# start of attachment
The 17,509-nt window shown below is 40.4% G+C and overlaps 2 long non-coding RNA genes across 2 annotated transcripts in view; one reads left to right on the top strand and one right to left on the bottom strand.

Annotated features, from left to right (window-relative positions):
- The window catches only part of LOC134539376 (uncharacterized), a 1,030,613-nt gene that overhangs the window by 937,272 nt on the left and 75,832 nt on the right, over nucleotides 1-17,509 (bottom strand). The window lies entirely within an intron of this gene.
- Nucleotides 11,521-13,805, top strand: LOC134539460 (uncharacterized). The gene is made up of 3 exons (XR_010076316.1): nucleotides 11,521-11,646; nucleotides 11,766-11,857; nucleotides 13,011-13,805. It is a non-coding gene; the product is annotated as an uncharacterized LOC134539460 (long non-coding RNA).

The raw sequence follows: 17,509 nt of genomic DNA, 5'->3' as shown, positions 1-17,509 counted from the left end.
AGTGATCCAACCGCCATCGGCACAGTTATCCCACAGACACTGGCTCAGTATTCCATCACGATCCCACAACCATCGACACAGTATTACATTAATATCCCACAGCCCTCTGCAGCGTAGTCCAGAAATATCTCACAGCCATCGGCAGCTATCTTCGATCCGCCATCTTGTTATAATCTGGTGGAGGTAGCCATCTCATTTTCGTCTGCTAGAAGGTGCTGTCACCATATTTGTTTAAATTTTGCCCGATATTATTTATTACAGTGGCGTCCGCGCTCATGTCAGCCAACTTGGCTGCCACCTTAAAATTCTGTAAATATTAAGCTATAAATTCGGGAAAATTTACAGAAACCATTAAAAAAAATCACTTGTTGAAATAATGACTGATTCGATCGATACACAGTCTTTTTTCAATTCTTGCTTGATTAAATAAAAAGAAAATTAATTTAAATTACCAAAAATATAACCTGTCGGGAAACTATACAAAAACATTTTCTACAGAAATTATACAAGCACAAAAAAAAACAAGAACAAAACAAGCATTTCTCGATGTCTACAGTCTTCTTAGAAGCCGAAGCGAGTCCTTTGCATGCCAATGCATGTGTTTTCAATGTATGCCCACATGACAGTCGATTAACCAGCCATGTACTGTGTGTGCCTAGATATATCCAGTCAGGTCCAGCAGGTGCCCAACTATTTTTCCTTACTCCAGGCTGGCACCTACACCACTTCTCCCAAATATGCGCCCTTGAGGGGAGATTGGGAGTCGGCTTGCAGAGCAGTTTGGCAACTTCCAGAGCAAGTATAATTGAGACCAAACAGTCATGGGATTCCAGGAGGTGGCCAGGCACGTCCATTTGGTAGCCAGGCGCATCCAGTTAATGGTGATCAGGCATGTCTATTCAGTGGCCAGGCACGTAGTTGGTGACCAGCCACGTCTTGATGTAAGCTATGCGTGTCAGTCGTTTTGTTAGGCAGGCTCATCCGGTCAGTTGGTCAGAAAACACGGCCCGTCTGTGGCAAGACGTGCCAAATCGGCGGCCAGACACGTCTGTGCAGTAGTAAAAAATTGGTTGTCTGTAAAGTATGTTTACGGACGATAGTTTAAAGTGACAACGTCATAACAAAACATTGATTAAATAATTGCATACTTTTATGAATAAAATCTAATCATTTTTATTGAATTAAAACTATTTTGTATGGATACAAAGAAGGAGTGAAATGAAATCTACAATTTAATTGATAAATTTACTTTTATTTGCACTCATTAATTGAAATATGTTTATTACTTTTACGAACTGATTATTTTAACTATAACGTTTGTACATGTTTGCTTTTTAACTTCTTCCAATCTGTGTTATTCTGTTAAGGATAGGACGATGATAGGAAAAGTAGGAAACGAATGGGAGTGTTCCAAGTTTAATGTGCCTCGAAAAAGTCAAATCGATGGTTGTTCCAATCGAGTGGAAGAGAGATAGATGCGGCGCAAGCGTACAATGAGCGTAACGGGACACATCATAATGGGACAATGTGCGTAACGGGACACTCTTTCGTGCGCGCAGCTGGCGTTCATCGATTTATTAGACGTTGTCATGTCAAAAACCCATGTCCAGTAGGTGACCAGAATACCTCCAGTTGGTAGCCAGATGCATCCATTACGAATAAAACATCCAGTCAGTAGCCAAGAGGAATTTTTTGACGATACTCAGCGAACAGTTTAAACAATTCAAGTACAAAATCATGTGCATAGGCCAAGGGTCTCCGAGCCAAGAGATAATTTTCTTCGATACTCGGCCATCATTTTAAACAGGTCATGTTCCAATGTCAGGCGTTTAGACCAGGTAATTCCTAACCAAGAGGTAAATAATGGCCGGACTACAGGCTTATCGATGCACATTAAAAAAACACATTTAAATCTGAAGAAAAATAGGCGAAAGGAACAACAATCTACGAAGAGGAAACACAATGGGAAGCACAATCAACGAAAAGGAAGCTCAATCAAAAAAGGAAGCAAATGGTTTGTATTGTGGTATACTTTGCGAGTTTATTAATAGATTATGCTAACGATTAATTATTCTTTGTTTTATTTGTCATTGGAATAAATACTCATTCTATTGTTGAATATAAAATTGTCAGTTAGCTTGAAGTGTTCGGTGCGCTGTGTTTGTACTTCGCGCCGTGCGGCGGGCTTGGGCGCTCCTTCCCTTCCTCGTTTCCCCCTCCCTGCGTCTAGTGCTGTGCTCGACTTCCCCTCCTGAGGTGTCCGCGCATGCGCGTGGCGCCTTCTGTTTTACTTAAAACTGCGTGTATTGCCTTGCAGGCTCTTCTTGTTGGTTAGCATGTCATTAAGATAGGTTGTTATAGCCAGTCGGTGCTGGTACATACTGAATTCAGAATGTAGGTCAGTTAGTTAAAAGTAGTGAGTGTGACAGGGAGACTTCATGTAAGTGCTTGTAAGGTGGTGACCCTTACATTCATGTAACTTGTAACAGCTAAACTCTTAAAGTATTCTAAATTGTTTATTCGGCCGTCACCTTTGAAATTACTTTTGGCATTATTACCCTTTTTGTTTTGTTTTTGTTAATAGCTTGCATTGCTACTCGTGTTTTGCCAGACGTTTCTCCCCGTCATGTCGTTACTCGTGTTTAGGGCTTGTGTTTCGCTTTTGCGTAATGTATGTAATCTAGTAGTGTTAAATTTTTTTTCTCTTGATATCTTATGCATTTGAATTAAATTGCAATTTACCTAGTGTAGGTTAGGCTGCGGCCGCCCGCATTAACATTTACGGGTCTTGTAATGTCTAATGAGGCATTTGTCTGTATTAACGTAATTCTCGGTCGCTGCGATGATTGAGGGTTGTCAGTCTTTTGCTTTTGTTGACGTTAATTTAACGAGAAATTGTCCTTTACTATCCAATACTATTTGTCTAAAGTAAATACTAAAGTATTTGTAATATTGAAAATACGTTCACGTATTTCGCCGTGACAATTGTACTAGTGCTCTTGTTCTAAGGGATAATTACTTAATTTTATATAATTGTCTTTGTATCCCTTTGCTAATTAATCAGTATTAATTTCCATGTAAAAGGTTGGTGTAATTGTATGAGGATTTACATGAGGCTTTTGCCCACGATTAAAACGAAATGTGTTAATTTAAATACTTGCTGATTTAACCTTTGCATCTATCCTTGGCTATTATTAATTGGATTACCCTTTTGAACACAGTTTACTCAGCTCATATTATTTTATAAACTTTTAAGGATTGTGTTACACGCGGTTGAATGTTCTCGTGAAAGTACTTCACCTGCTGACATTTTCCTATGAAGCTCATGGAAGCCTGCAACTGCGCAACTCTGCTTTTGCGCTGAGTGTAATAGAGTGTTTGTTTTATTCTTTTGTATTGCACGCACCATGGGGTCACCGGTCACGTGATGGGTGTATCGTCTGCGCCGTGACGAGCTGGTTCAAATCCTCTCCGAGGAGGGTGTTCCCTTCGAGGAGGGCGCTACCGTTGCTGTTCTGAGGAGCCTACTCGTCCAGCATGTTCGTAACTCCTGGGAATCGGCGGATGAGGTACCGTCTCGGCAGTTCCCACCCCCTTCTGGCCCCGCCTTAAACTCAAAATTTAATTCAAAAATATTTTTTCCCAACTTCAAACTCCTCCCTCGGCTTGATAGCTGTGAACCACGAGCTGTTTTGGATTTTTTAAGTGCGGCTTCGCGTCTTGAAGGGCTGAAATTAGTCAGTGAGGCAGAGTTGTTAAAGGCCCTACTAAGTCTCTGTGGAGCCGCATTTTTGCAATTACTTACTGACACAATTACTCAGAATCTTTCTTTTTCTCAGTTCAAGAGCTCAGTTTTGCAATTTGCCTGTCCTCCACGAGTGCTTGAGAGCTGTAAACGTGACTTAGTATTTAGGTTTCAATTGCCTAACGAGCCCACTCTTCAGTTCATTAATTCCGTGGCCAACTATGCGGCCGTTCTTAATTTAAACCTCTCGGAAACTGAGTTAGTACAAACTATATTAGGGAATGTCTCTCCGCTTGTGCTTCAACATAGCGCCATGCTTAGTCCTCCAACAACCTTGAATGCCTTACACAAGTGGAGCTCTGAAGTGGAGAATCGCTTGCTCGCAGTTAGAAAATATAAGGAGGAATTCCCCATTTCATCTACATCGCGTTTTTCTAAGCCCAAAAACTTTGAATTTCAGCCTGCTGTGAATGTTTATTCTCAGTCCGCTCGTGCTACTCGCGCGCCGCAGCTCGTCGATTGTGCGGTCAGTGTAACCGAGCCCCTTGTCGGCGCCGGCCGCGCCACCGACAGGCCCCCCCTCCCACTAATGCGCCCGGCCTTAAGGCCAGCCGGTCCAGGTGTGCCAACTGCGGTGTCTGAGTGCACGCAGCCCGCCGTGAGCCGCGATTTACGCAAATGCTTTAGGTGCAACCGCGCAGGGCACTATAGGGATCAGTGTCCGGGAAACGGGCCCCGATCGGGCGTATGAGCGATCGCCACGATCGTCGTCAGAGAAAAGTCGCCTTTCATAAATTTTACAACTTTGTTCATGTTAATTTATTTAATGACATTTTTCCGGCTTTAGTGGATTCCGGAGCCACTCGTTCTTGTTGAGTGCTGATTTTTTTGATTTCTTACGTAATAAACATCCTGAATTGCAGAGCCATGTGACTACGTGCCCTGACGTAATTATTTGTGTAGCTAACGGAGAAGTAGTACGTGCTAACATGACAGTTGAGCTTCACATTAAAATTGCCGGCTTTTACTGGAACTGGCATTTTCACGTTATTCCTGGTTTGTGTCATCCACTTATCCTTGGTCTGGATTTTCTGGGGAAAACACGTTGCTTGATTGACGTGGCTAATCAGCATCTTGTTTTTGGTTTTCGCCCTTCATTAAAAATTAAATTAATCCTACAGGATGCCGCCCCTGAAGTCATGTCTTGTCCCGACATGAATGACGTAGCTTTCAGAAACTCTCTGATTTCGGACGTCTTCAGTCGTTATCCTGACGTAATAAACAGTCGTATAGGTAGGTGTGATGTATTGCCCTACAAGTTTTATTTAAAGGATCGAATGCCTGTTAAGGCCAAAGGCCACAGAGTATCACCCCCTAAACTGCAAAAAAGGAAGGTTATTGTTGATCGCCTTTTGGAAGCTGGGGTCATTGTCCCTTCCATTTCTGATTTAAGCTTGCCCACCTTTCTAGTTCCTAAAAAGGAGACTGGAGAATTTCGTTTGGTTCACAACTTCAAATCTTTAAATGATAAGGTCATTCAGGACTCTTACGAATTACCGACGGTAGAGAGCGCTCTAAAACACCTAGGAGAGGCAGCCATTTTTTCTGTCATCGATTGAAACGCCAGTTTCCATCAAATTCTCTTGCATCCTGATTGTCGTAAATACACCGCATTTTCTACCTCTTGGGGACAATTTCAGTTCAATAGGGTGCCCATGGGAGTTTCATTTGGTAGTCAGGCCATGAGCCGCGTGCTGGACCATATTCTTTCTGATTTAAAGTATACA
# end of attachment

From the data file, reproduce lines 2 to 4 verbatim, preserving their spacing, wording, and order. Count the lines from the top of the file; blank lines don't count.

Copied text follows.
Annotated features, from left to right (window-relative positions):
- The window catches only part of LOC134539376 (uncharacterized), a 1,030,613-nt gene that overhangs the window by 937,272 nt on the left and 75,832 nt on the right, over nucleotides 1-17,509 (bottom strand). The window lies entirely within an intron of this gene.
- Nucleotides 11,521-13,805, top strand: LOC134539460 (uncharacterized). The gene is made up of 3 exons (XR_010076316.1): nucleotides 11,521-11,646; nucleotides 11,766-11,857; nucleotides 13,011-13,805. It is a non-coding gene; the product is annotated as an uncharacterized LOC134539460 (long non-coding RNA).